Signals can be transmitted via:

  • Cell phones
  • Phone lines
  • Radios
  • The internet

Why Does My Building Need a Monitored Fire Alarm System?

The answer to this is simple: Monitored fire alarms buy you, at the very least, a few extra minutes. In the case of a fire, a few extra minutes can be the difference in both saving buildings and saving lives.

In as little as thirty seconds, a fire can double in size, according to the U.S. Fire Administration. Additionally, a fire will spread even quicker if its surroundings are flammable, such as products that may be found in a warehouse or particular furniture.

If your building is equipped with a fire alarm system that isn’t monitored, the fire department will only be dispatched when someone manages to call 911 after sounding alarms, a fire suppression system or sprinklers, and a quick evacuation of all residents.

Considering these stressful protocols, how quickly do you trust your residents to call 911?

When Will the Monitored Fire Alarm System Protect My Building?

Monitored fire alarm systems provide 24-hour protection, seven days a week. 

For instance, even if a fire occurs at nighttime or while your building is unoccupied, a monitored alarm system will ensure there is no delay in notifying the fire department.

How Do I Know If My Fire Alarm is Monitored?

A common error amongst commercial building owners is incorrectly assuming their fire alarm systems are monitored. Consequently, when a fire occurs, the call to 911 is severely delayed. This error leads to the destruction of the buildings that might have been saved if the proper precautions had taken place.

At VFS Fire & Security Services, we urge you not to wait until a catastrophic loss to have your system inspected.

The default option for many fire alarm systems is the installation of a single-station fire alarm, which doesn’t include the feature of sending a signal to the fire department.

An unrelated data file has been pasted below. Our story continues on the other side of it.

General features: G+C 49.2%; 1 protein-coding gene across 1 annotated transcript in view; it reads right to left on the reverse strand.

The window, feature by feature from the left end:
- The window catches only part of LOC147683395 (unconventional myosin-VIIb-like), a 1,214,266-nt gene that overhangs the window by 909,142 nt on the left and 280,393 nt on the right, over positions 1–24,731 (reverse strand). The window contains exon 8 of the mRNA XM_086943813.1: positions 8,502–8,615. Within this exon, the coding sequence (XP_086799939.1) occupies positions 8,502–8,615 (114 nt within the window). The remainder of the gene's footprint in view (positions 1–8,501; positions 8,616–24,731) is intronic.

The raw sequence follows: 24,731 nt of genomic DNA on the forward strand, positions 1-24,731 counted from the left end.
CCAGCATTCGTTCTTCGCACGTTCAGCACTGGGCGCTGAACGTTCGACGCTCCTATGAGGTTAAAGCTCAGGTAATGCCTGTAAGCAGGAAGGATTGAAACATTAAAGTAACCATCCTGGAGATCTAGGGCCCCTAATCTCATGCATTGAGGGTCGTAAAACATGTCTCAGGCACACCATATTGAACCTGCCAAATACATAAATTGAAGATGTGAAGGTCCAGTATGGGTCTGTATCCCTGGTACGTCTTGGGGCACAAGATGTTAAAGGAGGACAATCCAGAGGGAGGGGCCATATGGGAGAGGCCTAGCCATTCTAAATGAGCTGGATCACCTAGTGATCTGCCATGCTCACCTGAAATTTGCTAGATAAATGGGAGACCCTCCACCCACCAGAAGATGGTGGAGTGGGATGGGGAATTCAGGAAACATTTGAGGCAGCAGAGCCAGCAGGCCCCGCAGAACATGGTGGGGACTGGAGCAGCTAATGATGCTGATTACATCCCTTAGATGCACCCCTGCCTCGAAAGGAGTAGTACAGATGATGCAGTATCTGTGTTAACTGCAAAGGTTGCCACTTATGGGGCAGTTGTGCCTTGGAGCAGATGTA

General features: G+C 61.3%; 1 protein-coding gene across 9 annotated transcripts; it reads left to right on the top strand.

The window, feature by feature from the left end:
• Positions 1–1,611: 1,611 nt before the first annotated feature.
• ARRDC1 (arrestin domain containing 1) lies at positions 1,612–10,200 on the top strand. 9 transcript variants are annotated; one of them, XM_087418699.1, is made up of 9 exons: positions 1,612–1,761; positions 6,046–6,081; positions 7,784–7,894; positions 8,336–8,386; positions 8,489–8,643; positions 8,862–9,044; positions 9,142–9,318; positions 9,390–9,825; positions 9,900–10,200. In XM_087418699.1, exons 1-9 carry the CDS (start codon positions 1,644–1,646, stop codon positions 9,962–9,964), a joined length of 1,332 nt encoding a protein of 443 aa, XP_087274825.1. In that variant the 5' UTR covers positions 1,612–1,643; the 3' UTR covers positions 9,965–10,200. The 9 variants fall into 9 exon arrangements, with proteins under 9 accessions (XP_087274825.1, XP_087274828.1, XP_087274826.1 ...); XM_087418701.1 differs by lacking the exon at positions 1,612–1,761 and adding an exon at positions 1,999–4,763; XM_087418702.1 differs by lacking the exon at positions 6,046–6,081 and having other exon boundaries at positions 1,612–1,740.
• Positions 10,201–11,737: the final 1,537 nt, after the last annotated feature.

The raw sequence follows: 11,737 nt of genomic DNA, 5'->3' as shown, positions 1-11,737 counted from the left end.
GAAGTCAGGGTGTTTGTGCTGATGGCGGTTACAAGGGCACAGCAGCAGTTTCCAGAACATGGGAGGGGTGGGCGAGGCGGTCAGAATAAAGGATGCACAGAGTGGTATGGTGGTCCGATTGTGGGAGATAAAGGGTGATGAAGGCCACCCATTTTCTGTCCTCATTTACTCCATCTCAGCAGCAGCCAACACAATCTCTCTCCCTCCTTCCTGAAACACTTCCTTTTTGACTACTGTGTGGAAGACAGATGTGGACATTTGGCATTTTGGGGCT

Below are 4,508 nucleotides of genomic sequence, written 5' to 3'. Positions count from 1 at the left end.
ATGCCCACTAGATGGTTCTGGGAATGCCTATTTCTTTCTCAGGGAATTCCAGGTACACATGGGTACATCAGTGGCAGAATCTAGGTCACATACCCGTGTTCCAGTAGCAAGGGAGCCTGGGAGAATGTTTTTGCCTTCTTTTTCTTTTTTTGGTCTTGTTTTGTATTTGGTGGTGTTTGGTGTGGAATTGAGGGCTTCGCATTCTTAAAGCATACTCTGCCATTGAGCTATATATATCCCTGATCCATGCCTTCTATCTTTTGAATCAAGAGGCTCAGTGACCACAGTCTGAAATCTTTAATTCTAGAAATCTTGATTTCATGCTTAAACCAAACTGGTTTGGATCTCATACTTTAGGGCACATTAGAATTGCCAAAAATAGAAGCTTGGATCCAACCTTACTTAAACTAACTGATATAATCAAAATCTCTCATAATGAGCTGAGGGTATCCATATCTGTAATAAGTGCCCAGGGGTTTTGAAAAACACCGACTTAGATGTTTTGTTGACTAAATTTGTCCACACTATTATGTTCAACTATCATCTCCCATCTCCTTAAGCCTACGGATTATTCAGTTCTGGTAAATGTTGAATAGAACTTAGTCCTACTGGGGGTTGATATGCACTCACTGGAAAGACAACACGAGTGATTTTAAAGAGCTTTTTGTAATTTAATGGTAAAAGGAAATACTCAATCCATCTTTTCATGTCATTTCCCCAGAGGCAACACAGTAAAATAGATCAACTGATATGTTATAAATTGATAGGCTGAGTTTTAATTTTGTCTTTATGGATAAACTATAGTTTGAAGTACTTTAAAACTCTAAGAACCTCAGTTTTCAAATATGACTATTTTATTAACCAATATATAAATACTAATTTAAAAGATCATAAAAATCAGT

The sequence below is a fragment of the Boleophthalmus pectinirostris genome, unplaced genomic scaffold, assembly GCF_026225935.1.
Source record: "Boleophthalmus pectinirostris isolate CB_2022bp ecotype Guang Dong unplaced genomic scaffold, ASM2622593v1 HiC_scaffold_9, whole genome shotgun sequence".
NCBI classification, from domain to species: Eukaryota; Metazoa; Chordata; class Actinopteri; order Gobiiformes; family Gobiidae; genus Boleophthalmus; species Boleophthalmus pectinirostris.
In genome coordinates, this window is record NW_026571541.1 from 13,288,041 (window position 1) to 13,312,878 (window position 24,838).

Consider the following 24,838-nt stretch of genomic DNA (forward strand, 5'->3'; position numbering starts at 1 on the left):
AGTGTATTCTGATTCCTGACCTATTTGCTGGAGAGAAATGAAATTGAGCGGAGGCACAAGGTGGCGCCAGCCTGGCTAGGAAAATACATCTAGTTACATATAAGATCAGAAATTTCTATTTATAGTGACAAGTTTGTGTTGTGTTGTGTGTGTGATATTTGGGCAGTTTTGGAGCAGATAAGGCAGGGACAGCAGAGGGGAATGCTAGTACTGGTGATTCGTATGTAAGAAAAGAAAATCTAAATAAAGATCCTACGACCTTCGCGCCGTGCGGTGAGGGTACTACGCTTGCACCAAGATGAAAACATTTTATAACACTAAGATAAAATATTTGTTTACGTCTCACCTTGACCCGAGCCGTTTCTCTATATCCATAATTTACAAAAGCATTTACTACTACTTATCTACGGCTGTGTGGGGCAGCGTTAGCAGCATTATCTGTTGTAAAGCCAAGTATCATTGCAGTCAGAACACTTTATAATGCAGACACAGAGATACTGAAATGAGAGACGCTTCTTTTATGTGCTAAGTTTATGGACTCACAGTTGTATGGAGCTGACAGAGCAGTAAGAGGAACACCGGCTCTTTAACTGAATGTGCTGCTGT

If you’re not sure if your fire alarm system is monitored, you can have a fire and security service quickly inspect your system to let you know. At VFS, our system upgrades team can review your existing plans and make scalable proposals to meet your building, code, safety needs, and budget. 

Not sure if your building is due for an inspection? Read our complete guide to fire and safety inspections for your facilities.

The Bottom Line

Fires happen often—every 63 seconds, in fact. This considered, commercial property owners should be adequately prepared to avoid the costly damages to their valuable assets and protect their residents.

Monitored fire alarm systems are a strong method of improving the protection of your property and its residents by ensuring the fire department is dispatched as quickly and efficiently as possible.

Don’t wait until it’s too late. Start a conversation with us today and let’s figure out how to best protect your building.

Emergency Lights and Exit Signs Deserve Love and Attention, too!

Although they are sometimes overlooked, emergency lights and exit signs actually should fall into regular fire safety maintenance rhythms. It’s actually a National Fire Protection Association (NFPA) fire safety requirement to keep up-to-date emergency lights and exit signs. So, stay up-to-date and understand NFPA 101.

The code states that “emergency illumination shall be provided for a minimum of 90 minutes in the event of failure of normal lighting. The illumination must not be less than an average of one foot along the path of egress at floor level.”

Here’s what giving some love and attention to your overlooked exit signs and emergency lights might look like.

Emergency Lights and Exit Signs Deserve Love and Attention, too!

Testing

Since there are clear NFPA codes in place, there are guidelines to follow for annual inspections and emergency protection. Professionals are trained to know what to look for when it comes to emergency illumination.

There are a few steps you can take in your commercial building to ensure that your inspection goes as smoothly as possible. For one, make sure all emergency exit signs are easily accessible for the fire safety professional. 

This means making sure that the area surrounding the emergency illumination is free of obstructions for full access. For monthly inspections, some emergency exit signs have test buttons that can easily be pressed with the help of a ladder. Again, each commercial and educational building will have a different setup and might require specific inspections and maintenance.